39 “The Golden Summer” of 1727 (as the Moravians call it) happened at his estate
Nicholas Ludwig count von Zinsendorf(1700-1760)
39 The Pietists and the Moravians – distinctives
Spiritual awakening through bible study and prayer, social concern, missions
39 Pursued Biblical Theology, as over and against systematic theology – studied the bible consecutively as it was written
the Pietists and the Moravians.
39 One hundred-year prayer meeting started in
the Golden Summer of 1727
39 Focused on community in the way they lived their lives. Adopted simple life-style and lived in communities so that they could share what they produced
Moravians
39 Over half of all Protestant missionaries of the 18th century were
Moravians
39 Johann Sebastian Bach lived
1685-1750
39 Bach composed this many cantatas
around 300
39 Cantatas are
musical sermons with words taken from the scripture lesson of the day
39 Sometimes called the “fifth evangelist”
Bach
39 His music flowed out of theological orthodoxy and biblical knowledge and personal piety
Bach
39 Often found on Bach’s music manuscripts
SDG (soli deo Gloria) and JJ (Jesu juva – Jesus help me)
40 Easiest to look at evangelical revival in England as
a series of overlapping circles consisting of the Moravians, John Wesley and the Methodists, George Whitefield and his associates, The Welsh, and The Anglican Evangelicals
40 January 1, 1739
Moravian’s “Pentecost at New Year” – a day in a day in London on which there began to be a period of zeal for outreach and growth among the Moravians
40 Fetter Lane Society
opened the way for Moravian evangelism
40 Leaders of the Moravians in England
Benjamin Ingham and John Cennick – originally worked with the Wesleys and Whitfield but eventually became Moravian leaders.
40 Wanted to bring vigor of spiritual life to the existing churches of England
the Moravians
40 Samuel and Susanna Wesley had this many children
19
40 Samuel Wesley was
a rector in the Church of England
40 Susanna Wesley was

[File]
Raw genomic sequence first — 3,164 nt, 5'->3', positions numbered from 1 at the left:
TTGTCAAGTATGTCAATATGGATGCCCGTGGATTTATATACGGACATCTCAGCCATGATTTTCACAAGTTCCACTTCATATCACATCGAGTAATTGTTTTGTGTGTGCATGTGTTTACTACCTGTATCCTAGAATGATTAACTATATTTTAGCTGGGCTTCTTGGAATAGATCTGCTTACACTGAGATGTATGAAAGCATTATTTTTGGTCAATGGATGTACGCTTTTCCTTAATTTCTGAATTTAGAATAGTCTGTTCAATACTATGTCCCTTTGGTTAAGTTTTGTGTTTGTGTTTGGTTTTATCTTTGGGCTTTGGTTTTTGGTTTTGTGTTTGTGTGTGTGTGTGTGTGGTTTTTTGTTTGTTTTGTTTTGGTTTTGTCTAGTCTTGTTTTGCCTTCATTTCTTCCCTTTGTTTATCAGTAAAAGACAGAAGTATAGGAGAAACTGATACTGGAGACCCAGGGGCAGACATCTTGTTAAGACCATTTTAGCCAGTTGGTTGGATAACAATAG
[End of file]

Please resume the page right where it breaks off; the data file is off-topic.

daughter of a puritan divine
40 John Wesley was child number
15
40 Charles Wesley was child number
18
40 John and Charles Wesley founded this club, which included George Whitfield, at Oxford
“The Holy Club”
40 John and Charles Wesley were ordained in
the Anglican Church
40 Sent to Georgia to minister to settlers and Indians but returned home a miserable failure
John and Charles Wesley
40 Said “My heart strangely warmed” when he heard someone reading from Luther
John Wesley
40 Said “The world is my Parish” after he was converted
John Wesley
40 Wesley’s doctrinal errors
Arminian theology and entire sanctification
40 Wesley’s evangelical Arminianism said
salvation is a gift of God through Christ but 40 Grace is offered to everyone and acceptance or rejection of grace is ultimately conditioned on human choice.
40 Wesley’s “entire sanctification” based on
1 John 3:8 “He that is born of god does not sin.”
40 This Wesley was the great hymn writer
Charles wrote over 6000 hymns including “And can it be”
40 The term “Methodists”
was at first used for all supporters of the evangelical revival in England, regardless of denomination, but eventually the Moravians separated and the Methodist movement divided into a Calvinist and Arminian branch.
40 Methodist society originally gathered
at the Foundry in Moorfields, London in 1739.
40 Methodist society that met at Moorfields was originally intended
to be a group of earnest Christians within the church but originally became more like a separate church.
40 Significance of ordination of Thomas Coke
when John Wesley ordained him in 1784, rather than him being ordained by the Church of England, this made the Methodists, for all intents and purposes, a separate church.
40 George Whitefield was a friend of theirs from Oxford days
the Wesleys
40 She was a major figure in the Evangelical revival in England who rcvd. 93 letters from Whitfield
Lady Huntingdon
40 “The Countess of Huntingdon’s Connexion”
Lady Huntingdon (Lady Selina Shirley)
40 Her money and influence were used to further revival in England in the 18th century
Lady Huntingdon
40 The Associate Presbytery
Group Ralph Erskine led out of Church of Scotland that is ancestor of the Associate Presbyterian Church today
40 Revival came to the national Church of Scotland in the 18th century through
William McCullock and “the Cambuslang Work”
40 Important lady who supported revival work in Scotland
Lady Glenarchy
40 Whitfield came to this city in America
Savannah
40 Leaders of the Welsh revival movement